I can't remember if I've blogged this or not, but I have a bit of an update if I have. A few years ago, Non Birding Bill came up from the laundry room of our apartment and said, "I can't believe you didn't snatch up that birding painting in the basement."
Our apartment building is often a stopping ground for young adults preparing to purchase a home. Usually when someone moves, they leave behind the books, posters, and small furniture that only a broke college student could love on the off chance some other transitional will want it. I think many of items are the result of spouses saying, "No, honey, that will not be following us to our new home."
And with that you find CD shelves, well used IKEA lamps, Betty Boop posters, various sci fi and fantasy books that most would be afraid to admit were on their shelves no matter how dust covered. Periodically, NBB will find a treasure in a rare Doctor Who book or old computer part that he swears will not end up in the larder of computer parts in our closet (to be fair, I have a larder of outdoor products in the other closet).
I mentioned to Bill that I glanced at it but it looked a little to inaccurate for my taste. He replied, "Yeah, but it's a brown bird, you love the brown birds. Plus, it looks like a print from those old bird books you love to collect."
He had a point. I love early 1900s bird books and I love brown birds. I decided to go down and take a look. In the flourescent glow of the laundry room lights, I noticed it had an Audubon quality to the illustration and I bent down to read the artist's name: Alexander Wilson. Huh, I had never seen a Wilson print before, but was aware of who he was.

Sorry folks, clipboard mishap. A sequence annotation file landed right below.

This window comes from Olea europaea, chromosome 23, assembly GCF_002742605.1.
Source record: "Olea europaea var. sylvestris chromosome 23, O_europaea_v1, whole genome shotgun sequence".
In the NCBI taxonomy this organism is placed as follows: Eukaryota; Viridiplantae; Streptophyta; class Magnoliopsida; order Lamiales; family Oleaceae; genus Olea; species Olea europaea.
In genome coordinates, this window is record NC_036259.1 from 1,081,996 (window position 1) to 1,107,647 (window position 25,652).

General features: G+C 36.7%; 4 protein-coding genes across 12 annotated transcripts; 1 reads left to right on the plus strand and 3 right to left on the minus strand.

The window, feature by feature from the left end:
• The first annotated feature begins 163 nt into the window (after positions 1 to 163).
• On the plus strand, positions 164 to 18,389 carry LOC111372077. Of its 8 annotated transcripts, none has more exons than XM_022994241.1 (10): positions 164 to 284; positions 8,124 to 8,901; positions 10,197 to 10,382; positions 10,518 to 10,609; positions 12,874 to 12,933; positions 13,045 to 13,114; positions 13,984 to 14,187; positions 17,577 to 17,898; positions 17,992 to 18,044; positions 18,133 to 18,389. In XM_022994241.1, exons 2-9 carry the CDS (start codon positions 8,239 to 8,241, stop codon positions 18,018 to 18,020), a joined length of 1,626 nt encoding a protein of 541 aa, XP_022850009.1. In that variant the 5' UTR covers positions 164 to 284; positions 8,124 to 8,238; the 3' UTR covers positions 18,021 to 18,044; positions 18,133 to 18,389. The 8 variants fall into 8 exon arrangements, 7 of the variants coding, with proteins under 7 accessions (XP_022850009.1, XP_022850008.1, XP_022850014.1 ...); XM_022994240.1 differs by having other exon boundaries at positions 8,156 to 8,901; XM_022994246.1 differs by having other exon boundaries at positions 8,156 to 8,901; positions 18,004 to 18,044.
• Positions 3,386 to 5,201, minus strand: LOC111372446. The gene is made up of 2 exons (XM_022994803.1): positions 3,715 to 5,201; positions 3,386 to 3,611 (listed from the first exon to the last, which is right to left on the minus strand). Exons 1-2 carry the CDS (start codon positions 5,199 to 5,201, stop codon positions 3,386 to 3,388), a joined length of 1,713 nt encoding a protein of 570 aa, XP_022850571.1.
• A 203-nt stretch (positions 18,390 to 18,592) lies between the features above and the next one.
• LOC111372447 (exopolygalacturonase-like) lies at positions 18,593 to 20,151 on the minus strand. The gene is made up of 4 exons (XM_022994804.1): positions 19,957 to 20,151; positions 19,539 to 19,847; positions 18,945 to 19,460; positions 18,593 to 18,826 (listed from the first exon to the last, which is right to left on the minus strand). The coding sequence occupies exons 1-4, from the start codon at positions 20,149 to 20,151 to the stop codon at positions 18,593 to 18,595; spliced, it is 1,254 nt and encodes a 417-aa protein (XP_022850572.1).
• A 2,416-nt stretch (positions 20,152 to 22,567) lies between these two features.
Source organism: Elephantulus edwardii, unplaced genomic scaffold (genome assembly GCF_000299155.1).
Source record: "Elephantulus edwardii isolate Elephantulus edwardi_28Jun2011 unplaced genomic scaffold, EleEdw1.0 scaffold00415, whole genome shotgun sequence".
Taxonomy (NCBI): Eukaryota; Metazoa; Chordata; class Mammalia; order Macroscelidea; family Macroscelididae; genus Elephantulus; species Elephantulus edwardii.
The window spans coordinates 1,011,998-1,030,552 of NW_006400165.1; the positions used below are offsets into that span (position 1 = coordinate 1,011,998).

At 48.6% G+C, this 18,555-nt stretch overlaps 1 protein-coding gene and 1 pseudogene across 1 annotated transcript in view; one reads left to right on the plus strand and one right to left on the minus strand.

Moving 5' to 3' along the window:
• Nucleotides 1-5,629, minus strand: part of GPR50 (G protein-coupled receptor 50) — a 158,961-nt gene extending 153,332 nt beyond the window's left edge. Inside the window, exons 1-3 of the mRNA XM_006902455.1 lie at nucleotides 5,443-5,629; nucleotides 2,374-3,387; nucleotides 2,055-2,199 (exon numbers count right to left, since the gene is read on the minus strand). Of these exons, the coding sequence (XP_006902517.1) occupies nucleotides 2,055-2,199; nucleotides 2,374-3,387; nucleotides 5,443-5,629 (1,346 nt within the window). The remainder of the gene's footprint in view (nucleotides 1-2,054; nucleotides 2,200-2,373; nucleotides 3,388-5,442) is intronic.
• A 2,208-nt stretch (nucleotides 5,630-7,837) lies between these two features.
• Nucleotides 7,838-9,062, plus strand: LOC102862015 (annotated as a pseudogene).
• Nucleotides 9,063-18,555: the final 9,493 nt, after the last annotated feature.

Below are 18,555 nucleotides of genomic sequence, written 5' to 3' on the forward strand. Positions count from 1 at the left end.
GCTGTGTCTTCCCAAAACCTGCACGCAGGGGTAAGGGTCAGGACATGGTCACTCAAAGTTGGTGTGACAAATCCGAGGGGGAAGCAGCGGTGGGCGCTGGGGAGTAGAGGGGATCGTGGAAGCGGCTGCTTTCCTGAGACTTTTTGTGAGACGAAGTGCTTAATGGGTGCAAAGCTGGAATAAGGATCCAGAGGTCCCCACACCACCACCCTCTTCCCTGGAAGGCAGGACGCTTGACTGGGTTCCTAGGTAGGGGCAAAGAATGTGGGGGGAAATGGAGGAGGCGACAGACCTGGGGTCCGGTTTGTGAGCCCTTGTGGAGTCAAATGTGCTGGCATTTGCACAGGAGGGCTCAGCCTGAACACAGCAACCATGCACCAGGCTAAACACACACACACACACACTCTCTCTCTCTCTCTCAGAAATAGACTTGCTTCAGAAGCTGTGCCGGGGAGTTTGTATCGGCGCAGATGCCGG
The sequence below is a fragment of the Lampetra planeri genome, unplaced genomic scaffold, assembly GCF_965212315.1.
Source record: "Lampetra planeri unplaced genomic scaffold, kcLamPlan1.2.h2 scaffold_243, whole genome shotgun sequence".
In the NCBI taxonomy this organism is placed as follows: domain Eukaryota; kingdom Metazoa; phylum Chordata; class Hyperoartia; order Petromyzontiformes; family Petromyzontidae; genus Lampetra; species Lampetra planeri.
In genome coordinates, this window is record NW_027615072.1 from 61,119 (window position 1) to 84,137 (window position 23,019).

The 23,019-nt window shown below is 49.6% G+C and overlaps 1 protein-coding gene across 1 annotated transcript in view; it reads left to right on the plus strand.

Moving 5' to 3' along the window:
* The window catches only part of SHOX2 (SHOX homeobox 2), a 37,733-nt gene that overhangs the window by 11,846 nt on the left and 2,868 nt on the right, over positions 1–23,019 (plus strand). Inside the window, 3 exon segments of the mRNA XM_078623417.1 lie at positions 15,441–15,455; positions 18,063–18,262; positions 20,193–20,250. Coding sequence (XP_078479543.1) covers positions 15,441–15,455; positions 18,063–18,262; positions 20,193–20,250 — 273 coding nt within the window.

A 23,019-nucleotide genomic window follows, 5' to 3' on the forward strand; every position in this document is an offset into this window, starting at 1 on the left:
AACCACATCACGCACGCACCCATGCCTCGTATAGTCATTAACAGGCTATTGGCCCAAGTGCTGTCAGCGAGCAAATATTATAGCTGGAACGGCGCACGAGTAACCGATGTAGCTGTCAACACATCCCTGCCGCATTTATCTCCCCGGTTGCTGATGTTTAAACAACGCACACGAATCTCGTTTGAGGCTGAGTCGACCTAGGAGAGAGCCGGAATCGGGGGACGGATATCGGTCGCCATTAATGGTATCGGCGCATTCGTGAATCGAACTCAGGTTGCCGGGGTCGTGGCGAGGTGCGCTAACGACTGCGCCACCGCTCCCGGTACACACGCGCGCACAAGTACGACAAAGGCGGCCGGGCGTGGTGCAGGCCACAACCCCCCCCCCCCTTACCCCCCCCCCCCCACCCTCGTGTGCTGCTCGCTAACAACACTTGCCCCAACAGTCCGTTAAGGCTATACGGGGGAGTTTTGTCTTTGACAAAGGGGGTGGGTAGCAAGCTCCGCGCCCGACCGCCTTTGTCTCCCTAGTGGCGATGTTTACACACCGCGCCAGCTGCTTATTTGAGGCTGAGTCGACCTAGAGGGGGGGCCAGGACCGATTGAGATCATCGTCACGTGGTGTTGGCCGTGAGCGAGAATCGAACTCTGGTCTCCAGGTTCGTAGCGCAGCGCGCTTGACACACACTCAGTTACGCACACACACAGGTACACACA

If you are into birds, you may have heard Wilson's name and not realized. Many birds are named for him like the Wilson's warbler. As a matter of fact, he has a whole genus named after him (Wilsonia). There is also the Wilson Ornithological Society named after him. He was the big cheese in ornithology before Audubon--he was actually an inspiration to John James Audubon and you can see similarities in their painting of North American birds.
Since I knew who Wilson was and it tickled my fancy to find a print...and the frame matched my other frames, I found a place for it on my wall among my turkey vulture paintings and autographed Wheeler sketch...I should do a blog entry on the artwork on the walls of our apartment. It's an odd mix of birding, theater posters, falconry, rabbits, sci-fi, fantasy and just obscure autographs.
I hung it up and never gave it much thought. I figured that Wilson prints must fall in that category of public domain and everyone had one tucked away. Once I knew it was a Wilson, it grew on me. The bird was in a fairly natural position for the time and the detail on for a wild bird painted around the turn of the 19th Century was pretty good. I loved the obscurity of it and only a handful of friends appreciated who it was.
From the dust on the frame and weathered appearance, I imagined that this grouse print belonged to a sensible Minnesota boy who had a grouse hunter grandfather. When the grandfather died, the painting was bequeathed to the grandson. Said grandson grew up, moved to Uptown, found a trendy girlfriend with all the right tattoos and piercings (cause that's what girls in my neighborhood do) and they decided to get married and buy a house. As she shed her piercings and hid her tattoos before the wedding and moving to a quite Woodbury neighborhood, she encouraged him to get rid of the ugly brown chicken painting so it could go to the land of lava lamps and wagon wheel coffee tables.
Then, I stared doing some Wilson research and found places selling Alexander Wilson prints like this one. At the time, they had my exact grouse print selling for $600. I continued to scan the Internet from time to time and found it going for anywhere from $300 to $1000.
I thought, "No way, mine has to be a public domain print."
I started searching for public domain prints and could not find any for Wilson. Huh? I sent photos to some of the places that sell Wilson prints and sure enough--it's the real deal, a hand painted Alexander Wilson print. Holy cow! Who knew that my nerd love for an early ornithologist who documented North American birds who turn into something with a bit of historical value.